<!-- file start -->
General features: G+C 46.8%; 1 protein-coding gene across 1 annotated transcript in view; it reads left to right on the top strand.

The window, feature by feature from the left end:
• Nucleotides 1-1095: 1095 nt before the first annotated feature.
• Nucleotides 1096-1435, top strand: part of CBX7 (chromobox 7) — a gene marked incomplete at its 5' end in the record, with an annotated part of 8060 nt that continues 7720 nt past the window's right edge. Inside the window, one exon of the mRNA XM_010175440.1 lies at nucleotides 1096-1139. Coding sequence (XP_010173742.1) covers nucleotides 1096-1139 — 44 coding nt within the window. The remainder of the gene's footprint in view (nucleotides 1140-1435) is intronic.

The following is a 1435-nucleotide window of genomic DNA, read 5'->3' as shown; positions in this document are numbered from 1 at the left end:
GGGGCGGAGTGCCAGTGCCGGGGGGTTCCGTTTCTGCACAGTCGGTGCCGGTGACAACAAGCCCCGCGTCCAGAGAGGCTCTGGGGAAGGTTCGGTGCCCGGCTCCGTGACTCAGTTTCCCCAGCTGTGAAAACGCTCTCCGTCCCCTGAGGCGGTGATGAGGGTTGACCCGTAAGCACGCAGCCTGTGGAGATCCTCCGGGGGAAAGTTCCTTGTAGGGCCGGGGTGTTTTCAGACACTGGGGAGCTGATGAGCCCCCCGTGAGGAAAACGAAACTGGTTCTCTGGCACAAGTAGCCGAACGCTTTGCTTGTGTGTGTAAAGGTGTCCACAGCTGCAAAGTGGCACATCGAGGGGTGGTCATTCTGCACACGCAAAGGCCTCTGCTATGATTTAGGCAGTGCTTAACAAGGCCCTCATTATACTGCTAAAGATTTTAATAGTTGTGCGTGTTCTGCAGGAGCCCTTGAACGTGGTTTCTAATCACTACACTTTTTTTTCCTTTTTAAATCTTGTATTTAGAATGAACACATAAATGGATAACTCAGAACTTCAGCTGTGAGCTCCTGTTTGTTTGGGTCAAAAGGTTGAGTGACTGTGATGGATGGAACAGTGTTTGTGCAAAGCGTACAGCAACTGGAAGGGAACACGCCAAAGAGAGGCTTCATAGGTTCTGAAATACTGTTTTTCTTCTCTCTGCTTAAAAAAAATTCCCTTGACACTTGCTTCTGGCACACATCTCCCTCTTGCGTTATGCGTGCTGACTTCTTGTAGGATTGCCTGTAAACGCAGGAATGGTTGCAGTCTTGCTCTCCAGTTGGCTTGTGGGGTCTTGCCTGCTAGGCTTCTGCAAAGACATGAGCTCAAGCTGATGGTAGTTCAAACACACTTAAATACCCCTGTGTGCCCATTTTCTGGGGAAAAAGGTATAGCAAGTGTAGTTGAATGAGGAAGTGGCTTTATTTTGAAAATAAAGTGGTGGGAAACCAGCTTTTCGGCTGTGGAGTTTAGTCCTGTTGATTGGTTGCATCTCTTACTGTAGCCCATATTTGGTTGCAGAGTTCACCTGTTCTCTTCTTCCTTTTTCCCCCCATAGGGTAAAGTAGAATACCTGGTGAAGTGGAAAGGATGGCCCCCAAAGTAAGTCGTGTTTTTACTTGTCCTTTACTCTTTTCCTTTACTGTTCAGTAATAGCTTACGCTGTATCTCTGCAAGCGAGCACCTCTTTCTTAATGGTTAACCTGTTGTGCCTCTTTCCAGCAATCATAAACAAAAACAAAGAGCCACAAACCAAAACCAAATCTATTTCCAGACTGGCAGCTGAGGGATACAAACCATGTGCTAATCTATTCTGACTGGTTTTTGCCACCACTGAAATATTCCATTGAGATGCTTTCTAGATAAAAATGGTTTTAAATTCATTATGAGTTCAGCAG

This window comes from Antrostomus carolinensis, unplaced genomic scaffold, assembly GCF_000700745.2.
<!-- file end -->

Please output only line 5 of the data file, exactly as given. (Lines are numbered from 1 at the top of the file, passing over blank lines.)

The following is a 1435-nucleotide window of genomic DNA, read 5'->3' as shown; positions in this document are numbered from 1 at the left end: